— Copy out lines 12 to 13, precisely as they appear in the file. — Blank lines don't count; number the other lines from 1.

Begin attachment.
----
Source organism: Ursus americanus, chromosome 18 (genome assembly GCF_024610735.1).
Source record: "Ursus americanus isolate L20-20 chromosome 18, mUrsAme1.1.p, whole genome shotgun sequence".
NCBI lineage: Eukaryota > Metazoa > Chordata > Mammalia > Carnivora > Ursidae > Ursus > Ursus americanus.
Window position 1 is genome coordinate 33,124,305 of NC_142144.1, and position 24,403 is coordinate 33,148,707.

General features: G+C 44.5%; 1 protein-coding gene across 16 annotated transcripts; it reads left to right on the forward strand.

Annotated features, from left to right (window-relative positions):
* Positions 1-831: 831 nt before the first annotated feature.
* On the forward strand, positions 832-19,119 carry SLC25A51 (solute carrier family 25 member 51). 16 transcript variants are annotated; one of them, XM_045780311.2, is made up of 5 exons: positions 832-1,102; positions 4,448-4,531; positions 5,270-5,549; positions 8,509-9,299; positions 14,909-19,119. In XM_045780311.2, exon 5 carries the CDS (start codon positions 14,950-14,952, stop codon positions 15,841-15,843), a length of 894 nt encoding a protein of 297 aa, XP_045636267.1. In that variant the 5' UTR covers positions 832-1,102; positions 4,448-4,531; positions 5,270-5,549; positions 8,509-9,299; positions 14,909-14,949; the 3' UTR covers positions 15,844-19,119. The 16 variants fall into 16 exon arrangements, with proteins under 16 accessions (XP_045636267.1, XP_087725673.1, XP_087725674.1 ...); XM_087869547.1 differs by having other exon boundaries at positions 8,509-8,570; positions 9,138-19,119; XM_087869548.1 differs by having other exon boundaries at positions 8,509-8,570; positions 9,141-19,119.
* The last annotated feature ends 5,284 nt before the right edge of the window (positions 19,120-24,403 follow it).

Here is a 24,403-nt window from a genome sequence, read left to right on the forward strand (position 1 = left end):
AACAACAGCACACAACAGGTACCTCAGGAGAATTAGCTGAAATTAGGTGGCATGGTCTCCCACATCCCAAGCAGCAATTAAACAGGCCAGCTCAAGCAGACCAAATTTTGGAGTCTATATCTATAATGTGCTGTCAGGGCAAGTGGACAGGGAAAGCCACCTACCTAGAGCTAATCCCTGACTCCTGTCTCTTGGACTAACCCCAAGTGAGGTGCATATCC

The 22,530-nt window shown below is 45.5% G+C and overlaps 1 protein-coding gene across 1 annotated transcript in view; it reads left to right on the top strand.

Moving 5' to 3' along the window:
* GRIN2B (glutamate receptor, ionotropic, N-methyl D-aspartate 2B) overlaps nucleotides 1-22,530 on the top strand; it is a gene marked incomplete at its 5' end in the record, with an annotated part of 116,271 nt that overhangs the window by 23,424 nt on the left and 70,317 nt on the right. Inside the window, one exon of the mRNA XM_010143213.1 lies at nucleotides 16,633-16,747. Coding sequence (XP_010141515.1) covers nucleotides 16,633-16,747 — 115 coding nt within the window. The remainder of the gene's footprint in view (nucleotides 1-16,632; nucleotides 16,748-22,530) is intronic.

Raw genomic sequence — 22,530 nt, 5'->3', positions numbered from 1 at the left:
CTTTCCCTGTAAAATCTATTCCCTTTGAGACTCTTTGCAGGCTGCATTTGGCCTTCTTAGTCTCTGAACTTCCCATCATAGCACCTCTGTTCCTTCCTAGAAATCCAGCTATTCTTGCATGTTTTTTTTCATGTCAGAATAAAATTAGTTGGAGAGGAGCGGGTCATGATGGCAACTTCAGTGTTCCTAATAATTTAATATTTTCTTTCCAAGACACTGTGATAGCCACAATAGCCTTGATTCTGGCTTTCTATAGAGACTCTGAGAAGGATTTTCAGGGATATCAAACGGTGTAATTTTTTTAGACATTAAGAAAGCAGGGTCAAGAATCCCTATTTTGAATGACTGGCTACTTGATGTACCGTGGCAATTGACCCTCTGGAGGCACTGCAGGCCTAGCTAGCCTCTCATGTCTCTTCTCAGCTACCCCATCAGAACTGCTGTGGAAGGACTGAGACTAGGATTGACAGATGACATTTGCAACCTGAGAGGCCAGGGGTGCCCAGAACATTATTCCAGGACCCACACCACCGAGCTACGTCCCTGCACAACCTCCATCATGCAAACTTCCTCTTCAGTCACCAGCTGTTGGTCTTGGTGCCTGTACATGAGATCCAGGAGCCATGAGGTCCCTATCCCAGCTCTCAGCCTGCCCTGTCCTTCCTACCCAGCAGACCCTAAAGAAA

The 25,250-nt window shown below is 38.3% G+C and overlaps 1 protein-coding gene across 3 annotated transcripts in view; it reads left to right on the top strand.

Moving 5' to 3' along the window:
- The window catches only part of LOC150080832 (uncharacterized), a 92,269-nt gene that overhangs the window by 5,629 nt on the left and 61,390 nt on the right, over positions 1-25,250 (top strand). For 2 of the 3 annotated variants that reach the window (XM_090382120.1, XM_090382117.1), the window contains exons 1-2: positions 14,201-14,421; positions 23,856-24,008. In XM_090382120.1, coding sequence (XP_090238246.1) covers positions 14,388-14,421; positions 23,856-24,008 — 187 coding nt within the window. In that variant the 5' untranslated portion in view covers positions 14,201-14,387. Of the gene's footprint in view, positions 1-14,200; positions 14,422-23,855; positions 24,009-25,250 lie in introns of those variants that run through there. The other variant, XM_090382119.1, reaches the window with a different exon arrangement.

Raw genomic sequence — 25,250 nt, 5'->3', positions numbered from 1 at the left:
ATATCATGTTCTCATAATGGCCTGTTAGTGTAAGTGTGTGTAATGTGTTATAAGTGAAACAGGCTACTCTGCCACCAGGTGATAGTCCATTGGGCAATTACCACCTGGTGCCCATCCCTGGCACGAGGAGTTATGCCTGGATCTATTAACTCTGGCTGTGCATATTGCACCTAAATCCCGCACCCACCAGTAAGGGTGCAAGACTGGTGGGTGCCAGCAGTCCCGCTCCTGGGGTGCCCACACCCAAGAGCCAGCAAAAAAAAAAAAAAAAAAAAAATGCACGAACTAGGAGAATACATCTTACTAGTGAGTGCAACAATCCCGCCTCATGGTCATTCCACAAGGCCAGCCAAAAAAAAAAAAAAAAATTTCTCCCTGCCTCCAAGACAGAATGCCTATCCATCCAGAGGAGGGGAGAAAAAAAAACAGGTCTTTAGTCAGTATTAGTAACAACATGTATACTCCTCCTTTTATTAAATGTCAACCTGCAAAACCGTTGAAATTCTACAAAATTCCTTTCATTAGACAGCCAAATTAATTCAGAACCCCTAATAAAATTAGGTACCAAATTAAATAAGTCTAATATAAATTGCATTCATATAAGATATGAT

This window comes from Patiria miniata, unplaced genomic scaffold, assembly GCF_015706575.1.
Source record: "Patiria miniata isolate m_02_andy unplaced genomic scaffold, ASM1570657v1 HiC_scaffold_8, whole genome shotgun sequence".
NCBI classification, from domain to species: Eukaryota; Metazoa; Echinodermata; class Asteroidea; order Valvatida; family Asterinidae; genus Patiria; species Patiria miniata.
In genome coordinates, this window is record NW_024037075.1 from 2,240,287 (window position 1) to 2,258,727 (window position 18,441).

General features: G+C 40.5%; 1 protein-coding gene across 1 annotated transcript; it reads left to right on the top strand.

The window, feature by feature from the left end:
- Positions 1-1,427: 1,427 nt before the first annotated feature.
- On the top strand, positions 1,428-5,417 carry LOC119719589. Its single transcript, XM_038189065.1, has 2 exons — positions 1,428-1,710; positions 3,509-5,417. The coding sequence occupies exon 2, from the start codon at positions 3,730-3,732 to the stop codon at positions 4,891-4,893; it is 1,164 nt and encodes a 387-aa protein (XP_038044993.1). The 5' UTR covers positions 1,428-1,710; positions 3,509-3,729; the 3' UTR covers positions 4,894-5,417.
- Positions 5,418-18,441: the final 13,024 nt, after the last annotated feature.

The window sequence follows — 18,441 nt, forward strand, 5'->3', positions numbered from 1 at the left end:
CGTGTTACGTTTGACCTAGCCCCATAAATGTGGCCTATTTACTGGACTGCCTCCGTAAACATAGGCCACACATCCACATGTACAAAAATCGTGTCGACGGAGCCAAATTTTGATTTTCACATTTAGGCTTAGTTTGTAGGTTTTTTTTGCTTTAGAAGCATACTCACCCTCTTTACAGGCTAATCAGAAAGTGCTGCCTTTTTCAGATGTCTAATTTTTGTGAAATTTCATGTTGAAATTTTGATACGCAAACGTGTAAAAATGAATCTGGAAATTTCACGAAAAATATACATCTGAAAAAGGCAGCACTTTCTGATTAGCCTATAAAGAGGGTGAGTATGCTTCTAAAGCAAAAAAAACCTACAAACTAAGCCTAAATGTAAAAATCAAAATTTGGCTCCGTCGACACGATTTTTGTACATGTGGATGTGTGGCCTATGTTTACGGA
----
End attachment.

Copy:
The 22,530-nt window shown below is 45.5% G+C and overlaps 1 protein-coding gene across 1 annotated transcript in view; it reads left to right on the top strand.

Moving 5' to 3' along the window: